1. My kids love this book, too! And lamb has always been a favorite of mine since I lived in Turkey as a young girl (my dad was a career Air Force officer). I’m definitely going to try this.

    Thanks!

  2. This is so exciting! I’m a big fan of the books too, and have wanted to recreate Katniss’ favorite dish ever since I’ve read about it. Thanks for this fantastic one!

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  4. Lea, I’d like to try this recipe with the wild rice tomorrow. Only, I’d like to use the slow cooker. How would you recommend I do that?

    • Mary,
      I think it would work just fine in a slow cooker. I would recommend that you sear the lamb in a pan with the spices and fat first – just to get some good color and browning flavor. Put the seared lamb into the slow cooker then deglaze the pan with some of the stock. You could then just add that liquid (and browned bits), the remaining stock, carrots, onions, garlic, ginger and lemon zest to the slow-cooker and then cook on low for several hours. Just check to see if it needs salt/pepper at the end and then add the fresh cilantro right before serving. I’m not sure what to tell you to do with the dried plums. I made it once where I put them in at the beginning of cooking. The dish was fine but the plums completely dissipated into the dish. I thought it was better to have them remain with some body in the dish which is why I suggest adding them more toward the end. If you have the opportunity to put them into the slow cooking closer to the end of the process that would be good. If not, I thought it was still good putting them in at the beginning – just different.
      I hope that helps. Let me know how it goes!

      • Thanks for the quick reply! I understand what you’re saying about both the browning and the disappearing prunes. I’ll let you know how it goes.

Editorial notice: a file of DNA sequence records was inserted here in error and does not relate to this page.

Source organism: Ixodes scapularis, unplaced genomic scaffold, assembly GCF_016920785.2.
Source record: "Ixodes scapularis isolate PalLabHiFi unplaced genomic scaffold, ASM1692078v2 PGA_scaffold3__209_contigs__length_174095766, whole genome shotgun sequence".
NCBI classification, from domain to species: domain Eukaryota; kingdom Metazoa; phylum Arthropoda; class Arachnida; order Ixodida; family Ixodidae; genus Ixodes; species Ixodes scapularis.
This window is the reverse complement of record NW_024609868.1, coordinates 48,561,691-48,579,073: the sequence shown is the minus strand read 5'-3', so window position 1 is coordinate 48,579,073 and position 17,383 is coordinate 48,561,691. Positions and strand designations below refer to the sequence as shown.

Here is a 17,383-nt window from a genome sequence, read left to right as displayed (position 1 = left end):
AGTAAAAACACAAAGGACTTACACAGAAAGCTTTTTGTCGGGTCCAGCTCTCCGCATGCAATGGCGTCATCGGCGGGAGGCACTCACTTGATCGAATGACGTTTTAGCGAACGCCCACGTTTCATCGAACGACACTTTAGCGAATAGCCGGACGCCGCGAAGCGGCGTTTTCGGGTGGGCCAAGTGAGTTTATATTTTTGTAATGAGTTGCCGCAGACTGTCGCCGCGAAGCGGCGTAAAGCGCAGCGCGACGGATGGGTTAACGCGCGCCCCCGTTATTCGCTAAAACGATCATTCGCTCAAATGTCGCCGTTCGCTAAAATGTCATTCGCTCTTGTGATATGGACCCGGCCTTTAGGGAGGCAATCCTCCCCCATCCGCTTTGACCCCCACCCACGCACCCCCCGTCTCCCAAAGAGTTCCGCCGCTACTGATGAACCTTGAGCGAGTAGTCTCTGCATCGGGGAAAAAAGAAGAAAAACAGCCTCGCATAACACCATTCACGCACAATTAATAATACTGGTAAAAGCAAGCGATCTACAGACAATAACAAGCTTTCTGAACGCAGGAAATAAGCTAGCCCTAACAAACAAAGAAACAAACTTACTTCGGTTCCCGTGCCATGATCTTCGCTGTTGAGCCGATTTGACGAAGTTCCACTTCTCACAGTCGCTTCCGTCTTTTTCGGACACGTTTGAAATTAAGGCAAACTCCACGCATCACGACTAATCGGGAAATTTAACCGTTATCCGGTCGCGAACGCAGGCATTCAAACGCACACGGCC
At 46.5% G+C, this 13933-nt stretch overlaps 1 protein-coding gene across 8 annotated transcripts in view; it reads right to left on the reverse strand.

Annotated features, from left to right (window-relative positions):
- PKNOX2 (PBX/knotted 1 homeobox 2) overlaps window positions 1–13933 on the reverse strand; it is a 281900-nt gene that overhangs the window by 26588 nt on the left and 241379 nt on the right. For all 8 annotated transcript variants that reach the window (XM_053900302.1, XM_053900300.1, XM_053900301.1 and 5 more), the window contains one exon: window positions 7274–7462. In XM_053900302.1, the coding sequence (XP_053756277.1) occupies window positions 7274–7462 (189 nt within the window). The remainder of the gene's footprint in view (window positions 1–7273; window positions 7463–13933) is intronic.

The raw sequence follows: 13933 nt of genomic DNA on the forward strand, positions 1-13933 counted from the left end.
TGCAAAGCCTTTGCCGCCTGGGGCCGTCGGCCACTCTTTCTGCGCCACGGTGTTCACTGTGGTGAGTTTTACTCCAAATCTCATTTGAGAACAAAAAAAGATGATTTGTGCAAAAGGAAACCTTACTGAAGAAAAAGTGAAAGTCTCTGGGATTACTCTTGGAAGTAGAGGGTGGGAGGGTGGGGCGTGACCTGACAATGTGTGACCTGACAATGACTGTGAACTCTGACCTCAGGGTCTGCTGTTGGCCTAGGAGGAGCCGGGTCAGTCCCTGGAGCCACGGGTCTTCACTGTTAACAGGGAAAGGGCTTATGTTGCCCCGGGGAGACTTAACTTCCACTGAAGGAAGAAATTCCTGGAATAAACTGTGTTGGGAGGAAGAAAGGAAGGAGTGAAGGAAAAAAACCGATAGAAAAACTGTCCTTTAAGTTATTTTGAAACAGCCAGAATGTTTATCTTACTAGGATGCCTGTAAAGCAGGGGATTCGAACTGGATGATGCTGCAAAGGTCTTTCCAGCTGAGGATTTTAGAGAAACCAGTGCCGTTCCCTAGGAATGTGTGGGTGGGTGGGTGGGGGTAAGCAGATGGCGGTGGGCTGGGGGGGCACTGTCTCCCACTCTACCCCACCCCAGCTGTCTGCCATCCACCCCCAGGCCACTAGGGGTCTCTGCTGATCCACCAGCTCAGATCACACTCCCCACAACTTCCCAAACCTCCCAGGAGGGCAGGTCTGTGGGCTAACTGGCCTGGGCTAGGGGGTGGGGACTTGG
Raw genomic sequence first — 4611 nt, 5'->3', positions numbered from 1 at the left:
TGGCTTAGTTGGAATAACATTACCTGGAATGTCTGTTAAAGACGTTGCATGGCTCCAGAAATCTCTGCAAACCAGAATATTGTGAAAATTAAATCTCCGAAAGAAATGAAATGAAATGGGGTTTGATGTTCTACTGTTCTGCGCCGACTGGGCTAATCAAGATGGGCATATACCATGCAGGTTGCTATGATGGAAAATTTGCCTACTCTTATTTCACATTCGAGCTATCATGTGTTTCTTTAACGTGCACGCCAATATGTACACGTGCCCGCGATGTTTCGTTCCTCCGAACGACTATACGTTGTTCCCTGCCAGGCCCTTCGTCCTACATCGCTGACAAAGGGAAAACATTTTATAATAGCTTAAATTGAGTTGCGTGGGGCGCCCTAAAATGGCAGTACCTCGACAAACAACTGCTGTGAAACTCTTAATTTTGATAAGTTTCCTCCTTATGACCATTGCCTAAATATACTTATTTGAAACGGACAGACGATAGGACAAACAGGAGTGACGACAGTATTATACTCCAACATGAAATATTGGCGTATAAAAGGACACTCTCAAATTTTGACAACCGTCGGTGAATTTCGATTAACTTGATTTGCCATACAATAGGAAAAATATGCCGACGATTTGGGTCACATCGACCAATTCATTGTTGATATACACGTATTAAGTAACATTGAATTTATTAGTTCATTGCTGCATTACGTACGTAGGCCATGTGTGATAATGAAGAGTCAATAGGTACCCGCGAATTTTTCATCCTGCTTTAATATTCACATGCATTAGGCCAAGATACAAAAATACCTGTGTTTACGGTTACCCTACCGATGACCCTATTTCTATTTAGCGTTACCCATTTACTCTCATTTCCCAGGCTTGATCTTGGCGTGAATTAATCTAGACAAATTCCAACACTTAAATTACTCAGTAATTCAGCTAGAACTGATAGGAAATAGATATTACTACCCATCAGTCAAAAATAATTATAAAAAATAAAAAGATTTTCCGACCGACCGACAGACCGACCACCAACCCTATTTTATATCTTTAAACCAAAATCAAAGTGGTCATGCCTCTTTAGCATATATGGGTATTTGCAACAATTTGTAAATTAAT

• Lea, I added the prunes an hour before we ate and consistency was perfect. The stew was delicious and I served it over your wild rice recipe. I even had chicken stock on hand that was made using your recipe. You can tell I’m a big fan of Paleo Spirit. I would say the only difference cooking this recipe in the crock pot was that the meat had become very soft. If that’s OK, this is a good way to cook it. I’ll try your way next time. Thanks for sharing!!

          • Yay! I’m so glad you let me know how it went because I would like to try it in my slow cooker. It also helps anyone else reading this post know that it works that way too. It’s very encouraging to know my posts are appreciated. :-)

          • Yes, they are appreicated! I brought the twice baked cauliflower to my birthday party tonight and it was a great hit, even with the kids and my hub who does not want to do Paleo with me. I’m so happy to have a dish I can contribute that everyone likes and that I can eat too. Thanks for that recipe as well, Lea.

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  6. Holy Smokes! This was the best recipe I have had the privilege of cooking! It was simple and delicious doesn’t even begin to cover the taste. The layers of flavor are amazing!

    • Hi Summer. I think lemon zest and fresh ginger are practically magic in a recipe. Thanks for the feedback. I’m so happy you liked it!
      Lea

  7. OMG!! I made this tonight in the pressure cooker. The layers of flavors were so delicious. I didn’t want to stop after my serving was long gone. I am excited that there are leftovers for lunch tomorrow. Thanks for the great recipe!!

  8. No amount of stars could show how awesomely, wonderfully, amazing this was! People ask that question, ‘if you could eat something everyday for the rest of your life, what would it be?’…I would very quickly choose this!

  9. OH MY GOODNESS!!! I just made this and it might be my new favorite food ever!!! You are a culinary mastermind!!! I’m throwing a hunger games party in a couple weeks and I’m so excited to make this for everyone! I’ll be sure to tell them about you!

  10. Thank you so much for this. I just held a Hunger Games themed birthday party for my teenage daughter and her friends. We started of with a Remake center where we painted their faces (boys and girls) and did their hair and nails. Then we had this wonderful Lamb stew of yours – it was amazing! and served it with normal rice and bread from districts 4 (salty seaweed bread) and 11 (grains). It was sooooo good!